Public sector workers 'have 14 per cent pay premium' in South West
Public sector pay is still outstripping private sector wages in the South West by more than £3,000 a year despite a squeeze on state salaries.
The difference means workers employed by the state in the region enjoy a 14% "pay premium" over those privately employed, according to an analysis right-of-centre think tank Policy Exchange.
By contrast, in central London, the East and South East the average public sector worker is paid less than they would if they were working in the private sector.
The difference remains despite public sector workers having had a three-year pay freeze. The study underlines how state employment provides the best paid jobs in the region – a long-held claim which critics argue damages companies who struggle to recruit the best staff.
Buy one get one free on main course and specials excludes fillet steaks and beef wellingtons
Must book to qualify 01209 860332 and present voucher on arrival
Contact: 01209 700617
Valid until: Sunday, December 15 2013
Policy Exchange blames the gap on national pay bargaining, and the report will lead to renewed calls to introduce regional pay scales instead.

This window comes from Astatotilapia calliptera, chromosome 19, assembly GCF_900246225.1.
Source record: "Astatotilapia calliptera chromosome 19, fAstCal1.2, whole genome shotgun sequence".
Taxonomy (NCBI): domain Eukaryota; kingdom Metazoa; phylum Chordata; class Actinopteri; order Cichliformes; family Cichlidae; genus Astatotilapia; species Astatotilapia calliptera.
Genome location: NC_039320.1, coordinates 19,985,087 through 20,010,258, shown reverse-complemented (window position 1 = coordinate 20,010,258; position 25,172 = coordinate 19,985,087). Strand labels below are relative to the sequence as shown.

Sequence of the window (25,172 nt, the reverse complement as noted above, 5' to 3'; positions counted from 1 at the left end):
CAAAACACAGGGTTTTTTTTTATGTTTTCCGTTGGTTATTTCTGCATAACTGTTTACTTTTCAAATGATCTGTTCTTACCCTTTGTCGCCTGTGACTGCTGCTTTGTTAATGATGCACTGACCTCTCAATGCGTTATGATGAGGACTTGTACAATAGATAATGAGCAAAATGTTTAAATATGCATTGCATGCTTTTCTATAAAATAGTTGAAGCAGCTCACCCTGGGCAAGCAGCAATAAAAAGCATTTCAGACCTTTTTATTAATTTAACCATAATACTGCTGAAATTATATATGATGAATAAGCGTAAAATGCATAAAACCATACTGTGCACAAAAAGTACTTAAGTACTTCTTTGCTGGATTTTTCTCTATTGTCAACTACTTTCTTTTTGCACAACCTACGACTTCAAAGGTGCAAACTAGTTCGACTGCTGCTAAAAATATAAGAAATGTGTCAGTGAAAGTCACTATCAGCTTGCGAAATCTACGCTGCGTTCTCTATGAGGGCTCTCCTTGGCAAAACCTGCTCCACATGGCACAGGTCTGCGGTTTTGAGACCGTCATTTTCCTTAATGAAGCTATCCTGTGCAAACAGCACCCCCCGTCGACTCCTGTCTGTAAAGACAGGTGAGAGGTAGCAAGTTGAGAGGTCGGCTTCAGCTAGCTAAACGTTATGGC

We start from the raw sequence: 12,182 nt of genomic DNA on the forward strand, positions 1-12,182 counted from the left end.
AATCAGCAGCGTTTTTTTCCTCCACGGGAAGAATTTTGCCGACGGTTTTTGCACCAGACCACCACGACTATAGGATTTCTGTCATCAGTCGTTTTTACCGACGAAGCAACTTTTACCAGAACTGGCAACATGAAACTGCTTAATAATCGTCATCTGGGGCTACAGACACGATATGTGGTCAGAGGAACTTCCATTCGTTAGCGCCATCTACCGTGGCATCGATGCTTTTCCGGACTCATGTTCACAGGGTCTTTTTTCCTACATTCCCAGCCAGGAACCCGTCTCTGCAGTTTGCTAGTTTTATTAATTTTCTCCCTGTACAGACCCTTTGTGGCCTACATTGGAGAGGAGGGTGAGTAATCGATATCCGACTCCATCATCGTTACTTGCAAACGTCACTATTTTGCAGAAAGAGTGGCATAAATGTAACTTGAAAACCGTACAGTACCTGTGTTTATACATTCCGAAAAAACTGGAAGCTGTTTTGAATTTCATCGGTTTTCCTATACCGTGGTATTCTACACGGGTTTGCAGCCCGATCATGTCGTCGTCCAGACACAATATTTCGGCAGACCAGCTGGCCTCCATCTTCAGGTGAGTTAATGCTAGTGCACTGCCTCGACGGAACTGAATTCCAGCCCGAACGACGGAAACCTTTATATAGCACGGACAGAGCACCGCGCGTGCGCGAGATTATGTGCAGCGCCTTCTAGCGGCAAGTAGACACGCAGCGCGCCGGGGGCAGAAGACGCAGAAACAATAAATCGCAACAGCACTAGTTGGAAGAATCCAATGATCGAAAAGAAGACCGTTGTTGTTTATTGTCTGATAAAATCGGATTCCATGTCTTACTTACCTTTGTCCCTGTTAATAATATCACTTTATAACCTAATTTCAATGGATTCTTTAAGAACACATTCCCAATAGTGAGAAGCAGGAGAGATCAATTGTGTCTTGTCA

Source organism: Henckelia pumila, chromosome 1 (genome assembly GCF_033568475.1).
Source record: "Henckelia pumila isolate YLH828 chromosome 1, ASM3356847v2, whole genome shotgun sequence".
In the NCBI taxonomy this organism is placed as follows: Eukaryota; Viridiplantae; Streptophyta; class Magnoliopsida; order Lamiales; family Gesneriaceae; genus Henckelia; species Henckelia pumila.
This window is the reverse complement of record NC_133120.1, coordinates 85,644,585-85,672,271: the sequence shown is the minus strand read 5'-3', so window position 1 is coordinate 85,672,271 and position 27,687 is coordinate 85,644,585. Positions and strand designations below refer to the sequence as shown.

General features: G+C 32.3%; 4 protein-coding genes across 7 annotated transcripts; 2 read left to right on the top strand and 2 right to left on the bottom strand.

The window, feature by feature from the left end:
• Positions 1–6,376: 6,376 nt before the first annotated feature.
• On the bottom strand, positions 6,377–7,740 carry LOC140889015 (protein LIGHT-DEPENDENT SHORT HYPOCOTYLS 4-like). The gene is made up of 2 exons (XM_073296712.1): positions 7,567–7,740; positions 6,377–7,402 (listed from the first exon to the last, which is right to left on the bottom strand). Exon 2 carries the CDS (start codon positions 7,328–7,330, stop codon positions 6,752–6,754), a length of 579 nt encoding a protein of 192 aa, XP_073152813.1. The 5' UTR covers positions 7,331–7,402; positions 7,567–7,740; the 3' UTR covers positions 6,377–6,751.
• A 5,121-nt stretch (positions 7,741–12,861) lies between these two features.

Chancellor George Osborne commissioned a report into linking salaries for teachers, nurses and other public sector jobs to regional private sector wages.
The Liberal Democrats boasted last month at their party conference they had blocked the plan going any further amid fears in the region it would hit spending by cutting wages.
But some MPs believed regional pay rates should be considered.
"I do worry about the impact of better-paid jobs in the public sector making it more difficult for private sector businesses to recruit, and make profits so they can pay much-needed business tax and also to generate new jobs," said Mel Stride, Conservative MP for Central Devon.
"I will be studying this latest report carefully."
The think tank said reducing the pay and pensions of public sector workers to bring them in line with private sector norms would save £6.3 billion a year, which could be spent on creating 288,000 private sector jobs in some of the poorest parts of the country.
But unions dismissed the idea of a public sector "pay premium" as a "myth" and said the report's figures were misleading, as most of the lowest paid public service jobs – such as cleaners, hospital porters, care assistants and school cooks – had been outsourced to the private sector, leaving higher paid employees like judges, doctors and senior civil servants on the public paybill.
Dave Prentis, the general secretary of public sector union Unison, said: "The idea that there is a public sector pay premium is a myth and dressing it up with dodgy statistics still won't make it true."
The new report draws on data produced by the independent Labour Force Survey for the first quarter of 2013.
Matthew Oakley, head of economics and social policy at Policy Exchange, said: "Nationalised pay negotiation is not fit for purpose for the modern public sector. It is bad for the economy and bad for public services."